That article also links to this:
Which could be interesting if you want to check out some of the private schools you're thinking about applying to.
Also, click that ISACS link as it has Midwest pay from a few years ago.
I quoted you because you are the exception and not the norm. In general, the salaries in the northeast (NY, NJ, CT) in both public and private schools are higher than they are here in the south. Also the range of teachers teaching anywhere 20 years or more is significantly higher than first through tenth year teachers.
I am giving the OP a comparison as well as a gauge to go by. I am not trying to pick on anyone but I have seen your particular posts in the past exuding at how well you are compensated. I am thrilled for you and any teacher able to make good money but that is (as represented by most posts in this thread) the exception and not the norm and I want to make sure that that is communicated as such.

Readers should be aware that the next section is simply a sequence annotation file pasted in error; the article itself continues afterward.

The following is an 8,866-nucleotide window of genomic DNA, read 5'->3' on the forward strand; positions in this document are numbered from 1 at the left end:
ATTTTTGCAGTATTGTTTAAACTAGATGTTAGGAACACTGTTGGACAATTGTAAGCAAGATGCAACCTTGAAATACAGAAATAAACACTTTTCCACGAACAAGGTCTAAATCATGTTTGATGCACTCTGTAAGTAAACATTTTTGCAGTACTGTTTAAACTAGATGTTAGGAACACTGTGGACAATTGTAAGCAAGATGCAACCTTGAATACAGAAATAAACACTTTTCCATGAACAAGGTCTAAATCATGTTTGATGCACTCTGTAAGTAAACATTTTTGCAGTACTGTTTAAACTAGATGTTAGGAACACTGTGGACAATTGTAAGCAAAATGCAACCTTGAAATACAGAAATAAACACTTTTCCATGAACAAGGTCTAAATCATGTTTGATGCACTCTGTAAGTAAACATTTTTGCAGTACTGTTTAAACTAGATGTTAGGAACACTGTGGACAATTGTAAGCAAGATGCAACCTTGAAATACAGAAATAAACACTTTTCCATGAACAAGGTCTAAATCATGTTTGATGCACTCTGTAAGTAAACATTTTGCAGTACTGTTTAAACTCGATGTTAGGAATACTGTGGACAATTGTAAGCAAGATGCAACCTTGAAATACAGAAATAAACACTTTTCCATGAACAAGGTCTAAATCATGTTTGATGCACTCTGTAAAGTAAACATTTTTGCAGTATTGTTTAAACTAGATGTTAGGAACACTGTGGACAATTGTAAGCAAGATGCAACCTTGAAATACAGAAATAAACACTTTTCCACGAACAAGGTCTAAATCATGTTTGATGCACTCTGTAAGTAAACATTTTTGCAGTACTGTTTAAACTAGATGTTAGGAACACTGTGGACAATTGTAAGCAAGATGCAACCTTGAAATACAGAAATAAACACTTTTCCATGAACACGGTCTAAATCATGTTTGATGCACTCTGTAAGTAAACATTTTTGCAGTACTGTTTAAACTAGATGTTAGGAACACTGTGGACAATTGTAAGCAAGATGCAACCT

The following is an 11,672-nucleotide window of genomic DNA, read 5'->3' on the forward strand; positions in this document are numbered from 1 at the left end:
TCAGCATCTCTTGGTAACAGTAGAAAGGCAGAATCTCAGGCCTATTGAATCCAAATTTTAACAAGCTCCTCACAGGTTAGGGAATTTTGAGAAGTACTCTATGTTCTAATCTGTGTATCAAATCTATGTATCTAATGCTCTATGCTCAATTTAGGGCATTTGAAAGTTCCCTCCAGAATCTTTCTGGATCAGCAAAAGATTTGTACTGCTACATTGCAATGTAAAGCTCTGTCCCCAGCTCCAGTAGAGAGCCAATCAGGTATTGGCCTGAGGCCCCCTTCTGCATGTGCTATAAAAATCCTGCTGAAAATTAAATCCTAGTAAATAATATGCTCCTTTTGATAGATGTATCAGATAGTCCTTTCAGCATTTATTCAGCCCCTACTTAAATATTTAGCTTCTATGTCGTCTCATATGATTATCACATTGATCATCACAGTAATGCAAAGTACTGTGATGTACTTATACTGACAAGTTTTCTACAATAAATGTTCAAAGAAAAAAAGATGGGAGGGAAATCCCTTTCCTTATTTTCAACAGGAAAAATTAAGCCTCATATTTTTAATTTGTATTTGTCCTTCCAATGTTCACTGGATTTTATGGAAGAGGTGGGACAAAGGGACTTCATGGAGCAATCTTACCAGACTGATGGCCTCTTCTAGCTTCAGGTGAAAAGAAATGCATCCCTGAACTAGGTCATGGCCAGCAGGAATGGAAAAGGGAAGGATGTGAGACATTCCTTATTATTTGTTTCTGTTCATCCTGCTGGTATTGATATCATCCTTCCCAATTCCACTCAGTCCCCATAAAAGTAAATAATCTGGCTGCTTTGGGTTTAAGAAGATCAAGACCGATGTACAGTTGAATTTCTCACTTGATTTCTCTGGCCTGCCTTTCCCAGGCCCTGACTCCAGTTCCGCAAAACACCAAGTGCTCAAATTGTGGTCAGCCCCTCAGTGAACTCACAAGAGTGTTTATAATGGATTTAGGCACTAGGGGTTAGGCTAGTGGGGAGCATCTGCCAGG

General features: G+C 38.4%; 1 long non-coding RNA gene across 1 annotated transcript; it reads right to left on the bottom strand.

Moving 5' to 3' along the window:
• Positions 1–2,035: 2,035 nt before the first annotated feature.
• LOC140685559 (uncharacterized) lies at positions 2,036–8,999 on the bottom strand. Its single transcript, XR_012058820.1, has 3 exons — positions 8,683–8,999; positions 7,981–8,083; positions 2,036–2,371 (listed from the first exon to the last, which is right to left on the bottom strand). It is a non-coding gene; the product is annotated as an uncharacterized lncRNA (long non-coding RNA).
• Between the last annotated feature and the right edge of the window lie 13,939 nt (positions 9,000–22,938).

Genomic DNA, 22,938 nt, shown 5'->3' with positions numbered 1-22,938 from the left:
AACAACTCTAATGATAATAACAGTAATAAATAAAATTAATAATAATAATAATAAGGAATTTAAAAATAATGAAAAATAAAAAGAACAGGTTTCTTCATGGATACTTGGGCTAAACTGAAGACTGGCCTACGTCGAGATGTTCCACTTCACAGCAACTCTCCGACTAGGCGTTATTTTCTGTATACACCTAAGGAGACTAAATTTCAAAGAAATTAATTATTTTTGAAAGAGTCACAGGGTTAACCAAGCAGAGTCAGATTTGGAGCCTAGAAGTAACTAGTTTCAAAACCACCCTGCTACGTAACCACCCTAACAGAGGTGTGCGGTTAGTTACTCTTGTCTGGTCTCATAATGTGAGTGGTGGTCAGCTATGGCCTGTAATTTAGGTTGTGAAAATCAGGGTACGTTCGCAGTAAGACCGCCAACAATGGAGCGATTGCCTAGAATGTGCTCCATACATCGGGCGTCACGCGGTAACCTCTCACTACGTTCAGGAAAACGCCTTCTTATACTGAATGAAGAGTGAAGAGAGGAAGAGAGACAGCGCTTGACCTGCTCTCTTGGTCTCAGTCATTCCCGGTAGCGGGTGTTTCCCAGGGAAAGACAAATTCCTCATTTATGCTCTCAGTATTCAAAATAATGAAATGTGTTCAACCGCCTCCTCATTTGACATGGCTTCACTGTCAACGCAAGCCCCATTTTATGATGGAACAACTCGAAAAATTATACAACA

I am all about giving teachers and want to be teachers the reality of the entire situation and not paint the pictures of puffy clouds and jelly beans. I admit it may make me sound negative and jaded (which believe it or not I am not) but I believe the truth shall set anyone free.
Again, you hit the nail on the head. You teach in NJ. Like I said the salaries in the northeast far exceed those here in FL. That is of course at no fault to you but the crappy state government we have here. Teachers with Masters degrees here in some districts do not even break 40K.
I am happy for you but sometimes feel as if this is rubbing it in my face (I only speak for myself). I may just be too sensitive at this time of uncertainty and layoffs in Florida.
Apr 13, 2011
Alice and I also have a higher COL than MANY in the rest of the United States....it's not all puffy clouds and jelly beans. You may be sensitive due to your uncertainty in your state, but that is NO reason to downplay what others who are not in your situation have to say. Listening to ALL sides actually ..'gives the reality of the entire situation' and THAT my friend is the truth that will set you free...free from a lot of negativity.